The U.S. National Arboretum is a sprawling 446 acre park maintained by the Department of Agriculture. Its main purpose is to increase the value of plants through research and conservation. But with 9.5 miles of pathways winding through fields and forests, the arboretum is also one of Washington DC’s best hiking spots. Grab a map from the visitor’s center to keep from getting lost in the large and hilly expanse. Entrance to the National Arboretum in DC is completely free.
You won’t be able to miss the National Capitol Columns, the arboretum’s most famous attraction. Twenty two sandstone columns that once graced the U.S. Capitol Building now hold up the sky in a vast field surrounded by trees. It is a favorite spot of local photographers.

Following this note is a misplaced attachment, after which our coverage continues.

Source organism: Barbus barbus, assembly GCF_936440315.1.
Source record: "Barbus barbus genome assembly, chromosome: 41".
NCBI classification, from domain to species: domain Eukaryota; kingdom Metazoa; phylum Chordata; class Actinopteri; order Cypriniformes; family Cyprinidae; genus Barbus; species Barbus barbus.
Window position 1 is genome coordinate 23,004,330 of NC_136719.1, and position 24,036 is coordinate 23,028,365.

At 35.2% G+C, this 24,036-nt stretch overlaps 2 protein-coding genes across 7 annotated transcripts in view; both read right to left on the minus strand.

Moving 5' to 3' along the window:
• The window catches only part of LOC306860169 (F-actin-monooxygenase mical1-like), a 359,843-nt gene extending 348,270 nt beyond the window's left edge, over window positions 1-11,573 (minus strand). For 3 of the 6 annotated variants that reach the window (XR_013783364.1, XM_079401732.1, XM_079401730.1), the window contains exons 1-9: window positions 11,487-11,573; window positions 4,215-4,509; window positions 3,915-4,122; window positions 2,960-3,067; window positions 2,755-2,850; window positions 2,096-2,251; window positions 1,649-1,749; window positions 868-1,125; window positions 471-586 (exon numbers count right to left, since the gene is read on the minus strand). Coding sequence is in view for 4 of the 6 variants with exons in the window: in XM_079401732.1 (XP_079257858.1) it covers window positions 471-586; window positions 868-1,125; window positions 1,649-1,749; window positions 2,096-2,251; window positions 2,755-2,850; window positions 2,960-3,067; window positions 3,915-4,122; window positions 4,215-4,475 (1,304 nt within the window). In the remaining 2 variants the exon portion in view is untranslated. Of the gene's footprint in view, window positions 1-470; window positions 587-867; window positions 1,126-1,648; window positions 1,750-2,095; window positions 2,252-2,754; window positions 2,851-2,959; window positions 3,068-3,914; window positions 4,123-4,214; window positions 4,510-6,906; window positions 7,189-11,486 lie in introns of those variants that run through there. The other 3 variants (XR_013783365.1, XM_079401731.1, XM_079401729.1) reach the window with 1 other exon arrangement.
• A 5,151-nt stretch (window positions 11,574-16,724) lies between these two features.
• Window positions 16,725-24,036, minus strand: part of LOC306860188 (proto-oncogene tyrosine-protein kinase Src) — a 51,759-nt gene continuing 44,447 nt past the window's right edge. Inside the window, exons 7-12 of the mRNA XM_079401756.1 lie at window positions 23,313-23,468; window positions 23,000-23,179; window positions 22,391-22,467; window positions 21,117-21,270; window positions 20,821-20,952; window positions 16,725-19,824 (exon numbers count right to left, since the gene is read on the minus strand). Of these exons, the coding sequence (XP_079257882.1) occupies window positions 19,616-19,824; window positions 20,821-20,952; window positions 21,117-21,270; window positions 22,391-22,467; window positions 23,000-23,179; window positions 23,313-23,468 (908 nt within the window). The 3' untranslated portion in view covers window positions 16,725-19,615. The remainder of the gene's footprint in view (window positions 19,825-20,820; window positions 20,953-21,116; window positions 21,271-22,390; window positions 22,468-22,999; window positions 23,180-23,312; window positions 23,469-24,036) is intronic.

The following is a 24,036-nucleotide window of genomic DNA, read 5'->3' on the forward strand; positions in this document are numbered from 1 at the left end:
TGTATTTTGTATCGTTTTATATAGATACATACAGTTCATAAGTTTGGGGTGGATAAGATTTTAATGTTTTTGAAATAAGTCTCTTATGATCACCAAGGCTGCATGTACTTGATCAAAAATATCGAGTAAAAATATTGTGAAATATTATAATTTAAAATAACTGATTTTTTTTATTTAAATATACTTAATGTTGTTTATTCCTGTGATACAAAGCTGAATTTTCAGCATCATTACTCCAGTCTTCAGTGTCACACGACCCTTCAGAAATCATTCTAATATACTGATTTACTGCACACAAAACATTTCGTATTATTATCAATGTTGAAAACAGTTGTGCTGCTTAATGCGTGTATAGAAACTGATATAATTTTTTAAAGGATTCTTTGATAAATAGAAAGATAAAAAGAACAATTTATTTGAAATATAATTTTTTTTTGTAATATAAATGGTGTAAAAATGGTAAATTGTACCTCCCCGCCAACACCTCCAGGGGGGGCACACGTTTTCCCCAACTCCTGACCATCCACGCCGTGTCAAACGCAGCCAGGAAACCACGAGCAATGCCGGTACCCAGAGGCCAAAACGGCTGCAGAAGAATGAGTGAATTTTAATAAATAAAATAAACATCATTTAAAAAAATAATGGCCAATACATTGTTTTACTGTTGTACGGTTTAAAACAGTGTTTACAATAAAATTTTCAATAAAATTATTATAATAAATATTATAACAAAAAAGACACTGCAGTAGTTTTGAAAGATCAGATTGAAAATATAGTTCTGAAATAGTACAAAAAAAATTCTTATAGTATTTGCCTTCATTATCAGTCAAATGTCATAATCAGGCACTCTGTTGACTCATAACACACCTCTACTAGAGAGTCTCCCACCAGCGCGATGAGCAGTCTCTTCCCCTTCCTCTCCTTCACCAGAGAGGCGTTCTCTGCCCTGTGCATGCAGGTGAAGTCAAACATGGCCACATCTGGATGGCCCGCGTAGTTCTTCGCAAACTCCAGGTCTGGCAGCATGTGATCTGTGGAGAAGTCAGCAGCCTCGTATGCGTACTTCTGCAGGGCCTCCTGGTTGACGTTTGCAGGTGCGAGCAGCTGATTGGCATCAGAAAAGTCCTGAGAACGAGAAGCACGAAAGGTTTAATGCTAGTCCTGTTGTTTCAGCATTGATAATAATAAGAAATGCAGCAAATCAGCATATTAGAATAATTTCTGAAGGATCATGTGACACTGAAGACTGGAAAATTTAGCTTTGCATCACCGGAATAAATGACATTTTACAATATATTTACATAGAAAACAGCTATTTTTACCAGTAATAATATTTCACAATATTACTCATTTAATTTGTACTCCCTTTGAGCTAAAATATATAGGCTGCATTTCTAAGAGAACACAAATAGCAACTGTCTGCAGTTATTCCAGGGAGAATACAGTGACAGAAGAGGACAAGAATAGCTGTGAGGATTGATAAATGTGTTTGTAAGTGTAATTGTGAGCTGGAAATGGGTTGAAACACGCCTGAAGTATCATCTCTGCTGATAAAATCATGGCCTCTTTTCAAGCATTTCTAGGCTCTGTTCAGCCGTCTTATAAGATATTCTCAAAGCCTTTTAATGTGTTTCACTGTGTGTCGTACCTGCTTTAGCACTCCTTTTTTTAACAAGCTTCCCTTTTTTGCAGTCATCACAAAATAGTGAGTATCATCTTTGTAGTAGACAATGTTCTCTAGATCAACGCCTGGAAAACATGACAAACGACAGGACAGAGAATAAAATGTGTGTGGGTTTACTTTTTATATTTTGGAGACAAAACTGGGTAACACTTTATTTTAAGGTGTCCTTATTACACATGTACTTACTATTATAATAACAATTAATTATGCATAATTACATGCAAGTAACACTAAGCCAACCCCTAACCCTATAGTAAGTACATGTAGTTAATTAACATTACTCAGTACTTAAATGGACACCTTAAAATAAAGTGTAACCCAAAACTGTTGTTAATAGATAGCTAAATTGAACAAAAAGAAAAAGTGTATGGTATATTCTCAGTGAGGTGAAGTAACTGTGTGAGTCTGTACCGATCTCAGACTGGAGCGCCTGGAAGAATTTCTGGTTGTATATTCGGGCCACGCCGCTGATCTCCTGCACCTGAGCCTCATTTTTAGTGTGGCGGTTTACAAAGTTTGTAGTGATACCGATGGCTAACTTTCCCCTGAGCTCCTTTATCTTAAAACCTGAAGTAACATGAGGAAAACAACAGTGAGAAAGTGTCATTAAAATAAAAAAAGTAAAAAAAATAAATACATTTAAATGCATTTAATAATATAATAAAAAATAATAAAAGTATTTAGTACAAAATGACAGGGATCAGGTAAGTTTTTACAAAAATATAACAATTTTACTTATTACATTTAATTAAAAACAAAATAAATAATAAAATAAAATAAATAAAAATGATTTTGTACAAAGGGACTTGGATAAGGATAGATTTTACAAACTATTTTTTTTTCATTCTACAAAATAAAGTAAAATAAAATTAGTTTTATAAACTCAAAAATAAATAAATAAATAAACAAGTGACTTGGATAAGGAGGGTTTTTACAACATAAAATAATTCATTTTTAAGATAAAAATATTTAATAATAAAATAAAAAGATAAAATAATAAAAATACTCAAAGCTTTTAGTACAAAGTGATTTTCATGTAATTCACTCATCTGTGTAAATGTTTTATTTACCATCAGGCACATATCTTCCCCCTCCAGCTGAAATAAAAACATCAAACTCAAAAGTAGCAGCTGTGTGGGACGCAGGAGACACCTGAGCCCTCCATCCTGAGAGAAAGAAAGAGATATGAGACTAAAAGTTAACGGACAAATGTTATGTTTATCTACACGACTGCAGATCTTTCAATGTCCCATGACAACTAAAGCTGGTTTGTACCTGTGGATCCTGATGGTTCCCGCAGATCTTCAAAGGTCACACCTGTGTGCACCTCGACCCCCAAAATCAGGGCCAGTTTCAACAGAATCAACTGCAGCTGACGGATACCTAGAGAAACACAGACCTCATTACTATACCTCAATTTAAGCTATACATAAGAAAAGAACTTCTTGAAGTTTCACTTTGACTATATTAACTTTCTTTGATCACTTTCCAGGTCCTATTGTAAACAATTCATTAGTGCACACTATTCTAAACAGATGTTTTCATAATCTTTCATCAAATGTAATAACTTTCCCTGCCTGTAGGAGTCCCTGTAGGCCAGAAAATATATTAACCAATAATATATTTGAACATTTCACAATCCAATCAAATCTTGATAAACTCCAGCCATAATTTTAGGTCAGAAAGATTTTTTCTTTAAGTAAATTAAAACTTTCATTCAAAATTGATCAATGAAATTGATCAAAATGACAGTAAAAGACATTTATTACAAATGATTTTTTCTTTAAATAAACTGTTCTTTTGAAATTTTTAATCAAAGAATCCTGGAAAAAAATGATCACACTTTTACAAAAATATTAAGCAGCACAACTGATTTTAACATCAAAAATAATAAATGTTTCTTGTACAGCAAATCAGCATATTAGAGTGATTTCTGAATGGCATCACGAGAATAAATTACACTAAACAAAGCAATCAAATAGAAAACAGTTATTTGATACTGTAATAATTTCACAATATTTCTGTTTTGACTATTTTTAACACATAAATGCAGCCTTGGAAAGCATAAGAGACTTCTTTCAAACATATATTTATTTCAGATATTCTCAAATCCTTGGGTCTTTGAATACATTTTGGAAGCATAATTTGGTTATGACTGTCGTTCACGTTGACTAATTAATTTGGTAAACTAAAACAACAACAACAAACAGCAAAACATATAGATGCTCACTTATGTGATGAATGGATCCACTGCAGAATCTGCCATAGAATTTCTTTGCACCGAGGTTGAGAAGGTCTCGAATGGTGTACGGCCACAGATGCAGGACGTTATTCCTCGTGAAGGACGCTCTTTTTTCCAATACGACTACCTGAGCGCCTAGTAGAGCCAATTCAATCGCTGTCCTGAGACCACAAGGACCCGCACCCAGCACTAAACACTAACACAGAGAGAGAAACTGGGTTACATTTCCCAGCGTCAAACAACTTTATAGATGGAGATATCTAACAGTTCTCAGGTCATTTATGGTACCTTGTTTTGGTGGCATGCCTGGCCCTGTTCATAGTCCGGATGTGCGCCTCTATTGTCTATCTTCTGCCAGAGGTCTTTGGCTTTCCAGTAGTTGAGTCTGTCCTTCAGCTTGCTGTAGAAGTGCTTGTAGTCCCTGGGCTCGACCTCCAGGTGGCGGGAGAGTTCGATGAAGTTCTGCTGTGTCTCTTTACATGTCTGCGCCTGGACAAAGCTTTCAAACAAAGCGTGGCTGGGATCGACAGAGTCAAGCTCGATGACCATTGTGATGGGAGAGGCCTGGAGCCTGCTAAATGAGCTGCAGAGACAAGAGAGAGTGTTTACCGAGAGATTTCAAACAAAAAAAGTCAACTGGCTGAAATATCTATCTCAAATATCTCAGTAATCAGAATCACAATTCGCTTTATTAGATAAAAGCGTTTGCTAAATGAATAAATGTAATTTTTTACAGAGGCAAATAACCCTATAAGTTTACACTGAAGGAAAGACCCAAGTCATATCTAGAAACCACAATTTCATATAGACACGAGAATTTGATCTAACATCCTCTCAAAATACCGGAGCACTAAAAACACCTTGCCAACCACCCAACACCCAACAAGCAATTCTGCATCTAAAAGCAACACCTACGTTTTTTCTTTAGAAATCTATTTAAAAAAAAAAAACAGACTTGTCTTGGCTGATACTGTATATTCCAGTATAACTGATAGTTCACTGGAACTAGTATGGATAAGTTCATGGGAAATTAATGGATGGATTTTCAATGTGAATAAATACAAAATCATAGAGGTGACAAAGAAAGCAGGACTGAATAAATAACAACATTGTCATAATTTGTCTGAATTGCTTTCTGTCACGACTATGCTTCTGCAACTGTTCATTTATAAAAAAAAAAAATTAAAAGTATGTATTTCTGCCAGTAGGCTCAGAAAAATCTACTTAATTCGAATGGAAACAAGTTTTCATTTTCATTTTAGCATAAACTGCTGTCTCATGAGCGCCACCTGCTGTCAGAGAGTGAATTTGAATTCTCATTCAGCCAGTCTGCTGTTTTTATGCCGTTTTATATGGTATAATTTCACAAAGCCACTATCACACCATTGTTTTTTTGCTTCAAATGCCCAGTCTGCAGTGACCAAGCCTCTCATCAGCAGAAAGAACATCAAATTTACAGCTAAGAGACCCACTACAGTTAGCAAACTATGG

Other spots worth seeking out include the Grove of State Trees, Fern Valley, the Dogwood Collection, and the National Herb Garden. Note that if you plan to climb Mount Hamilton for a view of the Capitol Building, the view is mostly obscured by trees. But the thousands of azaleas covering the slopes make for a lovely walk in late summer and early autumn. In fact, the National Arboretum is one of the best places in DC to view fall foliage.
The National Bonsai & Penjing Museum is located within the arboretum. Bradford pear, Japanese maple, quince, gingko, and even California Redwood trees can be pruned into delicate shapes with time and patience. During the autumn, the leaves of the miniature trees turned brilliant shades of red, yellow and orange.
The National Arboretum is located in Northeast Washington DC and is best reached by car. There is ample free parking if you drive. “Stadium-Armory” is the nearest Metro stop and can be accessed via the Blue/Orange/Silver. It’s a long walk from the station, but Metrobus B-2 services the route.